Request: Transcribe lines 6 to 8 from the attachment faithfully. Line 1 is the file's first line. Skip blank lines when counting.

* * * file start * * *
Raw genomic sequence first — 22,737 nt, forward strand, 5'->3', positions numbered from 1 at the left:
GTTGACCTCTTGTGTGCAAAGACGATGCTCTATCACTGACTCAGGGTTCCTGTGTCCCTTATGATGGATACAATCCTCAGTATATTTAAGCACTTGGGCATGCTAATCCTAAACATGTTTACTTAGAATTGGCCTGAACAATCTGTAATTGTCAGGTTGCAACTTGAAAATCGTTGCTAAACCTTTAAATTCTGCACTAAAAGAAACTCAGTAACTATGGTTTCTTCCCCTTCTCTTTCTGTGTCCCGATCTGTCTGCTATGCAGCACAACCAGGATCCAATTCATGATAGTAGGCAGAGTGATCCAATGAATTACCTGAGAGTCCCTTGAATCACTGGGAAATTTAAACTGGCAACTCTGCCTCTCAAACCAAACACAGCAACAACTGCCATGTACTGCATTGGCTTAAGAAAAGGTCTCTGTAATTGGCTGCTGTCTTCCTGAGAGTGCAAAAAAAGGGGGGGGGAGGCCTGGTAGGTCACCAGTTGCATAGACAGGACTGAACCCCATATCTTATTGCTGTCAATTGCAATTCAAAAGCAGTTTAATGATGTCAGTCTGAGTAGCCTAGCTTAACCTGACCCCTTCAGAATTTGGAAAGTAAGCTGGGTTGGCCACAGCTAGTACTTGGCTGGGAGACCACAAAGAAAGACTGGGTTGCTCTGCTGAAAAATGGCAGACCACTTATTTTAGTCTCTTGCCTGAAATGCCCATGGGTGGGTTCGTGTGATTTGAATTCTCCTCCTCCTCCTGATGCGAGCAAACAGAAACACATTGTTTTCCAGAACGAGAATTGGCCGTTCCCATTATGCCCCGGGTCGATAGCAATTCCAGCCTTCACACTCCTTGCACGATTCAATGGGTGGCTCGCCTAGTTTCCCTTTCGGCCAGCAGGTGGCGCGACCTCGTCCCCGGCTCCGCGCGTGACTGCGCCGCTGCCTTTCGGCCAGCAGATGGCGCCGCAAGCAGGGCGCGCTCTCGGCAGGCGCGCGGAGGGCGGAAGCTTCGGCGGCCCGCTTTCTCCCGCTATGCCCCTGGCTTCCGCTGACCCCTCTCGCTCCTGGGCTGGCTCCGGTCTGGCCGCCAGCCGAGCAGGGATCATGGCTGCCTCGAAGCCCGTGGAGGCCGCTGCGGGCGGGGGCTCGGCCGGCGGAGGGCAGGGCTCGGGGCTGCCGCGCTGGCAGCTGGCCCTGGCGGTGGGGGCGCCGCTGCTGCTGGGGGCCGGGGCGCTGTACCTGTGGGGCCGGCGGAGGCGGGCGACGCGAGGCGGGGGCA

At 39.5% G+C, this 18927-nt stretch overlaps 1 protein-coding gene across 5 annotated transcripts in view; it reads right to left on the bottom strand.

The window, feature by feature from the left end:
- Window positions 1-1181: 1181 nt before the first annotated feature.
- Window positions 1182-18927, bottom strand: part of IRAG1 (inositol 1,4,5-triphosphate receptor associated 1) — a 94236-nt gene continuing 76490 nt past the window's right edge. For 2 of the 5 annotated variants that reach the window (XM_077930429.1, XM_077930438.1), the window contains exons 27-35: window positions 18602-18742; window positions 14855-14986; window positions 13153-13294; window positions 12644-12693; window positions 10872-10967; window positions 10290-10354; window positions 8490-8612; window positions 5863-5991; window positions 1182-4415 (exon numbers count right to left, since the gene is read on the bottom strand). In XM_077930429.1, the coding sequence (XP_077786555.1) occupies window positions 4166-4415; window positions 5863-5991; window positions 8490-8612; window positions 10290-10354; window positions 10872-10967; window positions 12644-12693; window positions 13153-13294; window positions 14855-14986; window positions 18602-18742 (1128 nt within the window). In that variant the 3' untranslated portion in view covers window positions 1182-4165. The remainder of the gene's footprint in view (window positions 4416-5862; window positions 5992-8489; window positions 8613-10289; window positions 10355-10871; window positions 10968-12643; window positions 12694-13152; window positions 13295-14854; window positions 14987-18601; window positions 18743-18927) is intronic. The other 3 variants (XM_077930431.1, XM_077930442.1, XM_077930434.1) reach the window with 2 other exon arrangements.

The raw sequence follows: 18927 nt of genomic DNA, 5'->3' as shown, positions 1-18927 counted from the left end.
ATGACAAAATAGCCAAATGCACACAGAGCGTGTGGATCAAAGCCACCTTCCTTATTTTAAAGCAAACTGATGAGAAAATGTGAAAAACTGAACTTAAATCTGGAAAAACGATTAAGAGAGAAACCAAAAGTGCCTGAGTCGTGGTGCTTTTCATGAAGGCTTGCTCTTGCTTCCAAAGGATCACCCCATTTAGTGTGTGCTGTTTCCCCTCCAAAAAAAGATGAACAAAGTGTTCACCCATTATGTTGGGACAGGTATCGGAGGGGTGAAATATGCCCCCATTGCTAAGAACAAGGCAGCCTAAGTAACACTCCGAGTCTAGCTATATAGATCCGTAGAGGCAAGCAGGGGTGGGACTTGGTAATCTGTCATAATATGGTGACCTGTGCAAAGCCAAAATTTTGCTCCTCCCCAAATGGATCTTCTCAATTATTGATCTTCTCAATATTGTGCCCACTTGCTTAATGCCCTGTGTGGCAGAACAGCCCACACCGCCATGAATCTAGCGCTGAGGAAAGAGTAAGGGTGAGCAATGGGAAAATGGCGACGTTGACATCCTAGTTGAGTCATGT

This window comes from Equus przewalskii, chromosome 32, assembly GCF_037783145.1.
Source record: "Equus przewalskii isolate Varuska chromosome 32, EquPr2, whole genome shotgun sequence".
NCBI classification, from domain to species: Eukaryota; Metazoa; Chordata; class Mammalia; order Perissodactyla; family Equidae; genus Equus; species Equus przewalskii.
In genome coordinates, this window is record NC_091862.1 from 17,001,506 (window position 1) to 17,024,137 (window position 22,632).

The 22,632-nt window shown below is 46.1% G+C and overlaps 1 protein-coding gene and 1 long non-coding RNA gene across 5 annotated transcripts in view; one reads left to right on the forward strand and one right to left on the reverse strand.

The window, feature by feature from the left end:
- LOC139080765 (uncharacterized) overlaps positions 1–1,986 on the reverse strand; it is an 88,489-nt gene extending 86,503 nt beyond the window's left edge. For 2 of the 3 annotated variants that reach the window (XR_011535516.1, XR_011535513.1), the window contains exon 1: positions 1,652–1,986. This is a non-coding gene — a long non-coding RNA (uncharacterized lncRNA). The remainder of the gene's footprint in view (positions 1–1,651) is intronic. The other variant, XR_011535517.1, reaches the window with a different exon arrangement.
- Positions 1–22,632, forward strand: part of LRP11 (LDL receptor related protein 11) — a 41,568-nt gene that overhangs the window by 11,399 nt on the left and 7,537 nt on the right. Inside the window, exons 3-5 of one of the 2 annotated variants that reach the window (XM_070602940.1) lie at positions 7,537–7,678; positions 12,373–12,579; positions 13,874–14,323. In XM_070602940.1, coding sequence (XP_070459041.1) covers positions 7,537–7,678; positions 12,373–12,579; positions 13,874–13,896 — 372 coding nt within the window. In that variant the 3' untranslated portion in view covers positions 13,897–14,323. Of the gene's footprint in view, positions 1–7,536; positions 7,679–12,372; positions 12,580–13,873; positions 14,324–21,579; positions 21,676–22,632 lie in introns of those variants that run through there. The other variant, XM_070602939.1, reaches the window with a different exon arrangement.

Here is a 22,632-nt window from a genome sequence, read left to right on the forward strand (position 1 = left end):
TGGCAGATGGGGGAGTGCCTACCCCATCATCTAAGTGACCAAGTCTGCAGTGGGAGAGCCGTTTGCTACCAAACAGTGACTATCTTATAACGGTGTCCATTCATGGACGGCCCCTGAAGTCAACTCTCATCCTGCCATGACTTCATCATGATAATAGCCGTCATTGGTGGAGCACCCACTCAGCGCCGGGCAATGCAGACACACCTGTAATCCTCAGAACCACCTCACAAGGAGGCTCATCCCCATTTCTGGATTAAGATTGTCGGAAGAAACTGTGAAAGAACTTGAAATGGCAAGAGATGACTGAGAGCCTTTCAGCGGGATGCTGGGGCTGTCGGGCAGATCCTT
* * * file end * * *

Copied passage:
- Window positions 1182-18927, bottom strand: part of IRAG1 (inositol 1,4,5-triphosphate receptor associated 1) — a 94236-nt gene continuing 76490 nt past the window's right edge. For 2 of the 5 annotated variants that reach the window (XM_077930429.1, XM_077930438.1), the window contains exons 27-35: window positions 18602-18742; window positions 14855-14986; window positions 13153-13294; window positions 12644-12693; window positions 10872-10967; window positions 10290-10354; window positions 8490-8612; window positions 5863-5991; window positions 1182-4415 (exon numbers count right to left, since the gene is read on the bottom strand). In XM_077930429.1, the coding sequence (XP_077786555.1) occupies window positions 4166-4415; window positions 5863-5991; window positions 8490-8612; window positions 10290-10354; window positions 10872-10967; window positions 12644-12693; window positions 13153-13294; window positions 14855-14986; window positions 18602-18742 (1128 nt within the window). In that variant the 3' untranslated portion in view covers window positions 1182-4165. The remainder of the gene's footprint in view (window positions 4416-5862; window positions 5992-8489; window positions 8613-10289; window positions 10355-10871; window positions 10968-12643; window positions 12694-13152; window positions 13295-14854; window positions 14987-18601; window positions 18743-18927) is intronic. The other 3 variants (XM_077930431.1, XM_077930442.1, XM_077930434.1) reach the window with 2 other exon arrangements.

The raw sequence follows: 18927 nt of genomic DNA, 5'->3' as shown, positions 1-18927 counted from the left end.
ATGACAAAATAGCCAAATGCACACAGAGCGTGTGGATCAAAGCCACCTTCCTTATTTTAAAGCAAACTGATGAGAAAATGTGAAAAACTGAACTTAAATCTGGAAAAACGATTAAGAGAGAAACCAAAAGTGCCTGAGTCGTGGTGCTTTTCATGAAGGCTTGCTCTTGCTTCCAAAGGATCACCCCATTTAGTGTGTGCTGTTTCCCCTCCAAAAAAAGATGAACAAAGTGTTCACCCATTATGTTGGGACAGGTATCGGAGGGGTGAAATATGCCCCCATTGCTAAGAACAAGGCAGCCTAAGTAACACTCCGAGTCTAGCTATATAGATCCGTAGAGGCAAGCAGGGGTGGGACTTGGTAATCTGTCATAATATGGTGACCTGTGCAAAGCCAAAATTTTGCTCCTCCCCAAATGGATCTTCTCAATTATTGATCTTCTCAATATTGTGCCCACTTGCTTAATGCCCTGTGTGGCAGAACAGCCCACACCGCCATGAATCTAGCGCTGAGGAAAGAGTAAGGGTGAGCAATGGGAAAATGGCGACGTTGACATCCTAGTTGAGTCATGT